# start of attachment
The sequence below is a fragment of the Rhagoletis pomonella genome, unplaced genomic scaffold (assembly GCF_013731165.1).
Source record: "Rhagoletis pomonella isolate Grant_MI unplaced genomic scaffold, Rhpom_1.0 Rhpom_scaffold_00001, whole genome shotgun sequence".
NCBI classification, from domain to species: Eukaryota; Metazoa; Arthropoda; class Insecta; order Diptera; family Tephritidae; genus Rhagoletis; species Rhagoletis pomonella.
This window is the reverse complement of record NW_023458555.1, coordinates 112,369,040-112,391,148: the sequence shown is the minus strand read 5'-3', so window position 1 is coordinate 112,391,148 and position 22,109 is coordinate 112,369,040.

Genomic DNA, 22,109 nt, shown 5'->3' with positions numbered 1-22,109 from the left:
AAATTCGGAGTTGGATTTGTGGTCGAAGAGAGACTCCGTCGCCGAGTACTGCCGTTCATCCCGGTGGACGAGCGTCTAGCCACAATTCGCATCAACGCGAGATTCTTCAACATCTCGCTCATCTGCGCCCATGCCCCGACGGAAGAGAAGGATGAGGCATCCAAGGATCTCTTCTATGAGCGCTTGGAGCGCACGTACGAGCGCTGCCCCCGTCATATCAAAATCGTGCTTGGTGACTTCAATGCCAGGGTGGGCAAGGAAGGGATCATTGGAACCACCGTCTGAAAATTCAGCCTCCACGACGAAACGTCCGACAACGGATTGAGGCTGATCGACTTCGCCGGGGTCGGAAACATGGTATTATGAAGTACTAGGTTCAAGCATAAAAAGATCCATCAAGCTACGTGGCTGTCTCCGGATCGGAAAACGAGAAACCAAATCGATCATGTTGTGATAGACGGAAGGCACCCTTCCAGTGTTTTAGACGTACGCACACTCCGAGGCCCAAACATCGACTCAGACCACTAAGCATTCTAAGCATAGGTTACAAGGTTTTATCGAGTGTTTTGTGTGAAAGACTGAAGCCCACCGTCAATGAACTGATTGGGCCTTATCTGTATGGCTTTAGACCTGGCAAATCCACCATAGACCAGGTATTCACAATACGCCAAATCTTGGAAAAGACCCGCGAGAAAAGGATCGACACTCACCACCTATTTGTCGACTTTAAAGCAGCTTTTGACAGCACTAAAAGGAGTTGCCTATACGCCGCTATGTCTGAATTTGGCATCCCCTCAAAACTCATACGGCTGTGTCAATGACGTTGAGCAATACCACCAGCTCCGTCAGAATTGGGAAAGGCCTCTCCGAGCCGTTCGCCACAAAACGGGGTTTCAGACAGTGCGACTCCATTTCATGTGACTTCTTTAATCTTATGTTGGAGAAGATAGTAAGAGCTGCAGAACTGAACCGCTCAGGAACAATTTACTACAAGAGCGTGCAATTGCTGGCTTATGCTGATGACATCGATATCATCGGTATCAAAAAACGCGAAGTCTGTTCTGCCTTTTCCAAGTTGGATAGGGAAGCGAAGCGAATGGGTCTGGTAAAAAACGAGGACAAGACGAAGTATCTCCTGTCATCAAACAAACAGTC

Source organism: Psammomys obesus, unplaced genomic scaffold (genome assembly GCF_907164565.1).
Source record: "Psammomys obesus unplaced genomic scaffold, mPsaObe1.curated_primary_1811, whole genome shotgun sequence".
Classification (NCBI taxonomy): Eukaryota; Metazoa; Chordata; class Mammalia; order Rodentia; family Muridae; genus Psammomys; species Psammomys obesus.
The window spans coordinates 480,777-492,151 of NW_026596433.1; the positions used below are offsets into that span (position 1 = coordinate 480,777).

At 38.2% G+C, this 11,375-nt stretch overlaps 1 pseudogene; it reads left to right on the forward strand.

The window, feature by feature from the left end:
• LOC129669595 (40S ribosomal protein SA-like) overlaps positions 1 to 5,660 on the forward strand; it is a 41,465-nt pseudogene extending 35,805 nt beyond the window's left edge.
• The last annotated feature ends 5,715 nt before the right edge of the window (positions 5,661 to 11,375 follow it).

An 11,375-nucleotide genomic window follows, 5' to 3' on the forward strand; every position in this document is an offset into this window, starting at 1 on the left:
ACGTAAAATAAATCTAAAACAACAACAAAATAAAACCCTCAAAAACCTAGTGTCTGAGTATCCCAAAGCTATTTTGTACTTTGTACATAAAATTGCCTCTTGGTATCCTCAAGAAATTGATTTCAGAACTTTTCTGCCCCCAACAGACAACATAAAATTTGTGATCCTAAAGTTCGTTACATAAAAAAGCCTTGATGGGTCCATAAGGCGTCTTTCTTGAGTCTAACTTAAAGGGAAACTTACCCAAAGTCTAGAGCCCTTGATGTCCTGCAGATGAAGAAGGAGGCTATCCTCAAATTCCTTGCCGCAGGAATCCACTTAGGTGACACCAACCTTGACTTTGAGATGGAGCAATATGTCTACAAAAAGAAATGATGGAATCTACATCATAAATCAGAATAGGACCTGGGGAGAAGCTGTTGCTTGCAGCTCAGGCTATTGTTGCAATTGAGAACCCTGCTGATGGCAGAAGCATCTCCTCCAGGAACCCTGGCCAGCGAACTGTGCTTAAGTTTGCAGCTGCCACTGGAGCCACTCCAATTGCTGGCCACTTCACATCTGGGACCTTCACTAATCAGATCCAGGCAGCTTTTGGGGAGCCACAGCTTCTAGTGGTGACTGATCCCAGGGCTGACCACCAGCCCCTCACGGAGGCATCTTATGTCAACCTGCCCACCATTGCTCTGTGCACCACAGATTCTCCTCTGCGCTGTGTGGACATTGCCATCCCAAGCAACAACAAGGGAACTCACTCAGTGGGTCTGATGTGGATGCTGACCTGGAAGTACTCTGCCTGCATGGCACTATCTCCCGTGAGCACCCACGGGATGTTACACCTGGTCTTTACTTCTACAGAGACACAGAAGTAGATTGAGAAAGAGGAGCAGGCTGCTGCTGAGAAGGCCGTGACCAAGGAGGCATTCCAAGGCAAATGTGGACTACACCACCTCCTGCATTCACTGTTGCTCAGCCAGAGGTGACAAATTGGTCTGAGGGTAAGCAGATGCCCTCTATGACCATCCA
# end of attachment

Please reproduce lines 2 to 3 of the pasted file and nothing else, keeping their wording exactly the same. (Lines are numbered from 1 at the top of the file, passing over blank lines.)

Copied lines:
Source record: "Rhagoletis pomonella isolate Grant_MI unplaced genomic scaffold, Rhpom_1.0 Rhpom_scaffold_00001, whole genome shotgun sequence".
NCBI classification, from domain to species: Eukaryota; Metazoa; Arthropoda; class Insecta; order Diptera; family Tephritidae; genus Rhagoletis; species Rhagoletis pomonella.